Shell House picks up where the island sway of Farewell Fitzroy (2013) closer "Waterlogged" left off. At once a homecoming ("Living in a Town") and a departure from the country leanings of preceding offerings, it's an album steeped in the gentle rhythms of the coast. Opener "Best Part of Me" champions Busby's breezy croon and Marou's earthy guitar, recalling Josh Pyke and laidback moments from Bernard Fanning. Reconciliation anthem "Paint This Land" bears the sonic stamp of producer-collaborator Jon Hume, while folk-rock anthem "Getaway Car" is piloted by the pair's sparkling harmony.
Rock's enduring romantic in entrancing return to form on 15th LP.
It would be unfair to regard Ryan Adams' excursions into emotive 1980s-inspired rock on 2014's self-titled LP as anything but sincere. After all, he was aged six to 16 during that decade, and it's only natural that the likes of Tom Petty, Bruce Springsteen and his beloved Bruce Hornsby made a meaningful impact on this now 42-year-old songwriting phenomenon.
Yet Ryan Adams, while highly listenable, lacked a certain intangible quality – that impassioned, mournful urgency with which his more unpolished, troubadour-ish albums brim. Prisoner sees the savage romantic heart of this unpredictable artist return, whilst maintaining that MOR sheen in its production. This is, in short, his most original album in years, and on songs like the exquisite "To Be Without You" and "Breakdown", the unmistakable melodic warmth that was in short supply on the more clinical Ryan Adams is back.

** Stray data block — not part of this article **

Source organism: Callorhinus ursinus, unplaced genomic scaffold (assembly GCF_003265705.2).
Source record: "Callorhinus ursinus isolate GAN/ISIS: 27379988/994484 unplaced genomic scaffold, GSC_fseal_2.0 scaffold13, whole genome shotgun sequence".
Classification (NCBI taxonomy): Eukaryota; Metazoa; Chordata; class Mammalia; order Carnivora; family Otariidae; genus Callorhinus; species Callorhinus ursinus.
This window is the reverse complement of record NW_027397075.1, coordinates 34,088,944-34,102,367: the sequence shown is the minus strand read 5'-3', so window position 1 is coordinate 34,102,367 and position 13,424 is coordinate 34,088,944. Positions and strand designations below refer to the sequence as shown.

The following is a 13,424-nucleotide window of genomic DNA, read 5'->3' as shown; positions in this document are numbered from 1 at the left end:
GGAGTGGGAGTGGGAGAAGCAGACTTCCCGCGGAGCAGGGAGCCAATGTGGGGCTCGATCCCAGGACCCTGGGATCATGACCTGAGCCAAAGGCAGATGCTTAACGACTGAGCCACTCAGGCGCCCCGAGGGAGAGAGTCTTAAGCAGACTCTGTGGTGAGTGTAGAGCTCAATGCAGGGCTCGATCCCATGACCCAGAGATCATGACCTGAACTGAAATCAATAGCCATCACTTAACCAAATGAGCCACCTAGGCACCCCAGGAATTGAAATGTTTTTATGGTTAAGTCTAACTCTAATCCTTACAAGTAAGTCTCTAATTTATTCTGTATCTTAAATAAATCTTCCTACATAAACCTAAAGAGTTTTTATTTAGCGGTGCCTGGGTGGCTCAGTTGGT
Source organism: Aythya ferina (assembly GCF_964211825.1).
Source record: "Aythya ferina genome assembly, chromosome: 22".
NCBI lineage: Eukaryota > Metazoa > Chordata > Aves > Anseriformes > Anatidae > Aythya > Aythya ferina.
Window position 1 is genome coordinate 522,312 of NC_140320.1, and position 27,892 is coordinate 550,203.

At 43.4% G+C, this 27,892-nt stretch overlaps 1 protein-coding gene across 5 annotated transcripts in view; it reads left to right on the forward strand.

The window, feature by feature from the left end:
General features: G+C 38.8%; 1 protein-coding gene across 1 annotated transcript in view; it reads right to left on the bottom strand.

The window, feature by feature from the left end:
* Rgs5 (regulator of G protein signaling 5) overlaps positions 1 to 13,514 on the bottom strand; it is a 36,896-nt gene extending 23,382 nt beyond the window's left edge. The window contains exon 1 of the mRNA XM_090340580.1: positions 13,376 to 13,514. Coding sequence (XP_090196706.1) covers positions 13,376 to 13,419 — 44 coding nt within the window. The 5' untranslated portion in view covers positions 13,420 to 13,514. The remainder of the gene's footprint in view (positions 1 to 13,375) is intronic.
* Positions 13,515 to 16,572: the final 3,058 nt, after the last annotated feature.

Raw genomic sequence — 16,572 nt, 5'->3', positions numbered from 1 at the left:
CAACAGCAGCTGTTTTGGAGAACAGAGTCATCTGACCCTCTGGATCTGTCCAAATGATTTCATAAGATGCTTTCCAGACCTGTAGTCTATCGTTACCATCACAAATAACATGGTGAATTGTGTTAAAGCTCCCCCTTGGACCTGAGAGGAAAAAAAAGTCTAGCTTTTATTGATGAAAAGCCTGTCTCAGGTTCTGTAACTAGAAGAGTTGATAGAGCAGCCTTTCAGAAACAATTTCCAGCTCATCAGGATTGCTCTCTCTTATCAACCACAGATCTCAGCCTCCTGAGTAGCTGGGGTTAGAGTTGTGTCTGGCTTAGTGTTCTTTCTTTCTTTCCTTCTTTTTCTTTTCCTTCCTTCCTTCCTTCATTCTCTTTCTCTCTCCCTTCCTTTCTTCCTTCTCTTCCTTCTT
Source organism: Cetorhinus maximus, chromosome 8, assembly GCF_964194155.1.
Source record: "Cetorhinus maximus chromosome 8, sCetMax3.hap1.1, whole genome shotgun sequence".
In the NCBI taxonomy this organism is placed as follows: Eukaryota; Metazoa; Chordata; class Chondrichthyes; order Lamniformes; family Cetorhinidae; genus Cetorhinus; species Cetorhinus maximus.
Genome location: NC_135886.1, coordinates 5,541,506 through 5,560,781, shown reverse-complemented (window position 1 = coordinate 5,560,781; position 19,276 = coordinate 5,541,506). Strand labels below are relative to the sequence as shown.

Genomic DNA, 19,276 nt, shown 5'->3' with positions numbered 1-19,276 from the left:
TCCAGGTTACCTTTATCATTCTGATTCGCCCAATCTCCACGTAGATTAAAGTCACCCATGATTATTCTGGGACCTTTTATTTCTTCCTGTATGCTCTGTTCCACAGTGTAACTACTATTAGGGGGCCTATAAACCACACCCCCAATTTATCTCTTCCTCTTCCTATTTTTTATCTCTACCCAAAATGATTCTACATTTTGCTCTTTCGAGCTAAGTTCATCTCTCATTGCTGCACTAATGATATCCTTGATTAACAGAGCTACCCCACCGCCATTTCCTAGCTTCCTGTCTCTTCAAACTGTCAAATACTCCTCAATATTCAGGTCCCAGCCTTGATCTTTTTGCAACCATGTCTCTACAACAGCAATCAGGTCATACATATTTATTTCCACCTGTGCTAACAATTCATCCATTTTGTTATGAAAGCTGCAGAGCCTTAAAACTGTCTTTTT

Adams says that this record "saved his life". Looking past the cliché, this is perhaps an indirect reference to his divorce from Mandy Moore, an ordeal that brings a certain context to many of these songs. "Every night is longer than before/ Nothing really matters anymore" he sings on "To Be Without You", undoubtedly the album's conceptual centrepiece as well as its musical highpoint, evoking Sweet Baby James-era James Taylor. That's about as far as it goes in terms of any acoustic feel, while he lurches towards a more muscular Replacements-like sound on "Anything I Say To You Now" and "We Disappear".
Most songs, however, manage the significant trick of tastefully combining the solemn balladry with the soaring alt-rock, arriving at a tuneful, melancholic jangle that recalls Adams' brilliant Love Is Hell of 2004 – most successfully on the title track.
That is not to say there aren't songs that seem somewhat adrift. Both "Outbound Train" and "Doomsday" meander without any robustness of arrangement or prettiness of melody, while occasionally Adams' singing takes on a certain throatiness, a rasp, that compared to the gorgeously rich vocal timbre of earlier records, is a little lifeless.
Despite those minor shortcomings, there is a compelling atmosphere of crisis throughout, balanced by a cathartic sense of resignation, which suggests Adams is not being flippant in claiming that making Prisoner saved his life. Lyrically, it even rivals his other great break-up record, Heartbreaker (2000), for emotional rawness. Indeed, he has not been as direct as this in the expression of his own heartache since that seminal album, yet his vague imagery and the expression of a relatable sadness ensure ambiguity and a universality of sentiment. It is to his endless credit that he can, more than 20 years into his mercurial career, still make the brutality of lost love a fruitful source of art.
Jay Farrar and Co. plough a familiar musical field.
No wonder Uncle Tupelo broke up in 1994 – while restless Jeff Tweedy ventured further and further away from his country roots, Jay Farrar seems to have drawn closer to his, re-ploughing the Americana field to see if he could grow more fruit in the same soil. His eighth album under the Son Volt moniker finds him back on the tractor. Apart from the electric rock swirl of "Static" and the chunky riffing of "Lost Souls", Farrar is content to stick with crying pedal steel, strummed acoustics and vocals full of woodsmoke and heartland sentiments. It's easy on the ears, but a lack of adventure stops it fully flowering.